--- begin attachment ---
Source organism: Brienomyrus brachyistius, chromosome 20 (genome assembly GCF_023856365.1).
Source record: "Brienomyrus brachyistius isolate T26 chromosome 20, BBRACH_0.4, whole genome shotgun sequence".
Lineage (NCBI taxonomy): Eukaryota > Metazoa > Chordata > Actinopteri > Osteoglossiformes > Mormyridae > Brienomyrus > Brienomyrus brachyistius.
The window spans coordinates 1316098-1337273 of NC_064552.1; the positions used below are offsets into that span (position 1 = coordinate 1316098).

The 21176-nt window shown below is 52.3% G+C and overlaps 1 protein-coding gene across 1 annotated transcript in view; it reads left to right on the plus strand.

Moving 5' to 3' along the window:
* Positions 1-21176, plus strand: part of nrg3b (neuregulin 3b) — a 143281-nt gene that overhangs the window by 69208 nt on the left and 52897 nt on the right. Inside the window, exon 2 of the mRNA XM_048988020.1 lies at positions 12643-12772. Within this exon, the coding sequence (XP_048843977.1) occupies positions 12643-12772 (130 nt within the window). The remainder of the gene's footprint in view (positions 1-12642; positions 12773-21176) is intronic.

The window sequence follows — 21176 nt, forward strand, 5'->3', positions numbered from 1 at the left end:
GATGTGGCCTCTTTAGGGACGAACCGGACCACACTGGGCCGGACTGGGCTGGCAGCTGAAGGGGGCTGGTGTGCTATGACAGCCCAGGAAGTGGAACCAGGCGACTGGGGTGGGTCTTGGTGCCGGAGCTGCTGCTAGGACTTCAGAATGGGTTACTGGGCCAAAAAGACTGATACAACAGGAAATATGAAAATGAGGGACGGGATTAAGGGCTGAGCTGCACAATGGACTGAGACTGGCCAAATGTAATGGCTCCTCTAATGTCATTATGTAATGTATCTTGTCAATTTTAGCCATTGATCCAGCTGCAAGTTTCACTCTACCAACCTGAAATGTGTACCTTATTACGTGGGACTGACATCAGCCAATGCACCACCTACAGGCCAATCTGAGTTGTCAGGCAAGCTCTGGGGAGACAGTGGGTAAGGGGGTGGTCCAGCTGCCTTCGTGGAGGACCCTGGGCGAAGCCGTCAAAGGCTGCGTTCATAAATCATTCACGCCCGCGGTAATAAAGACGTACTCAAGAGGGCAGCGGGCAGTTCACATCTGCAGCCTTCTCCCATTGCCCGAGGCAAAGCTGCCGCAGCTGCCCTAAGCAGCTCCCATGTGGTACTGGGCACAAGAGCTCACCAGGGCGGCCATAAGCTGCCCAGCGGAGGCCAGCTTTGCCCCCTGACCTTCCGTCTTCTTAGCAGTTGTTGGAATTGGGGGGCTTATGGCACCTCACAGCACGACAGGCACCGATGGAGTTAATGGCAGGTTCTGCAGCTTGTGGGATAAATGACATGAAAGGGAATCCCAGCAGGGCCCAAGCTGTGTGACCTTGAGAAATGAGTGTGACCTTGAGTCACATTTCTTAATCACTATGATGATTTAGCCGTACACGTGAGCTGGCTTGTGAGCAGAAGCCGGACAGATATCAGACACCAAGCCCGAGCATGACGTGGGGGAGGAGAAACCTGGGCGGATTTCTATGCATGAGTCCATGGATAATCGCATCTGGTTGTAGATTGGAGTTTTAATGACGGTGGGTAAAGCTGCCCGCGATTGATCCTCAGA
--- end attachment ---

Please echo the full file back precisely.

Source organism: Brienomyrus brachyistius, chromosome 20 (genome assembly GCF_023856365.1).
Source record: "Brienomyrus brachyistius isolate T26 chromosome 20, BBRACH_0.4, whole genome shotgun sequence".
Lineage (NCBI taxonomy): Eukaryota > Metazoa > Chordata > Actinopteri > Osteoglossiformes > Mormyridae > Brienomyrus > Brienomyrus brachyistius.
The window spans coordinates 1316098-1337273 of NC_064552.1; the positions used below are offsets into that span (position 1 = coordinate 1316098).

The 21176-nt window shown below is 52.3% G+C and overlaps 1 protein-coding gene across 1 annotated transcript in view; it reads left to right on the plus strand.

Moving 5' to 3' along the window:
* Positions 1-21176, plus strand: part of nrg3b (neuregulin 3b) — a 143281-nt gene that overhangs the window by 69208 nt on the left and 52897 nt on the right. Inside the window, exon 2 of the mRNA XM_048988020.1 lies at positions 12643-12772. Within this exon, the coding sequence (XP_048843977.1) occupies positions 12643-12772 (130 nt within the window). The remainder of the gene's footprint in view (positions 1-12642; positions 12773-21176) is intronic.

The window sequence follows — 21176 nt, forward strand, 5'->3', positions numbered from 1 at the left end:
GATGTGGCCTCTTTAGGGACGAACCGGACCACACTGGGCCGGACTGGGCTGGCAGCTGAAGGGGGCTGGTGTGCTATGACAGCCCAGGAAGTGGAACCAGGCGACTGGGGTGGGTCTTGGTGCCGGAGCTGCTGCTAGGACTTCAGAATGGGTTACTGGGCCAAAAAGACTGATACAACAGGAAATATGAAAATGAGGGACGGGATTAAGGGCTGAGCTGCACAATGGACTGAGACTGGCCAAATGTAATGGCTCCTCTAATGTCATTATGTAATGTATCTTGTCAATTTTAGCCATTGATCCAGCTGCAAGTTTCACTCTACCAACCTGAAATGTGTACCTTATTACGTGGGACTGACATCAGCCAATGCACCACCTACAGGCCAATCTGAGTTGTCAGGCAAGCTCTGGGGAGACAGTGGGTAAGGGGGTGGTCCAGCTGCCTTCGTGGAGGACCCTGGGCGAAGCCGTCAAAGGCTGCGTTCATAAATCATTCACGCCCGCGGTAATAAAGACGTACTCAAGAGGGCAGCGGGCAGTTCACATCTGCAGCCTTCTCCCATTGCCCGAGGCAAAGCTGCCGCAGCTGCCCTAAGCAGCTCCCATGTGGTACTGGGCACAAGAGCTCACCAGGGCGGCCATAAGCTGCCCAGCGGAGGCCAGCTTTGCCCCCTGACCTTCCGTCTTCTTAGCAGTTGTTGGAATTGGGGGGCTTATGGCACCTCACAGCACGACAGGCACCGATGGAGTTAATGGCAGGTTCTGCAGCTTGTGGGATAAATGACATGAAAGGGAATCCCAGCAGGGCCCAAGCTGTGTGACCTTGAGAAATGAGTGTGACCTTGAGTCACATTTCTTAATCACTATGATGATTTAGCCGTACACGTGAGCTGGCTTGTGAGCAGAAGCCGGACAGATATCAGACACCAAGCCCGAGCATGACGTGGGGGAGGAGAAACCTGGGCGGATTTCTATGCATGAGTCCATGGATAATCGCATCTGGTTGTAGATTGGAGTTTTAATGACGGTGGGTAAAGCTGCCCGCGATTGATCCTCAGA